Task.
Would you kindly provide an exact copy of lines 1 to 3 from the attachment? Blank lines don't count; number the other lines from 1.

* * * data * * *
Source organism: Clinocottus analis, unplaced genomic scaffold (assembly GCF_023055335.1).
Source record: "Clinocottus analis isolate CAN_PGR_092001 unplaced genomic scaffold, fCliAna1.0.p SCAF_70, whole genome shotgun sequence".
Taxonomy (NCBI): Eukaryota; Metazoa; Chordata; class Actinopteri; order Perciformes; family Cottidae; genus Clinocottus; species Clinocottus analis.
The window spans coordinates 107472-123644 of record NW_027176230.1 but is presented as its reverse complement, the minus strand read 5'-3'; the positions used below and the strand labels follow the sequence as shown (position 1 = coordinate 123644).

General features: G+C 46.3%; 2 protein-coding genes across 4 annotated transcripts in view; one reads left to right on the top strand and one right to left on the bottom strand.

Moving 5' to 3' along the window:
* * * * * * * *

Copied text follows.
Source organism: Clinocottus analis, unplaced genomic scaffold (assembly GCF_023055335.1).
Source record: "Clinocottus analis isolate CAN_PGR_092001 unplaced genomic scaffold, fCliAna1.0.p SCAF_70, whole genome shotgun sequence".
Taxonomy (NCBI): Eukaryota; Metazoa; Chordata; class Actinopteri; order Perciformes; family Cottidae; genus Clinocottus; species Clinocottus analis.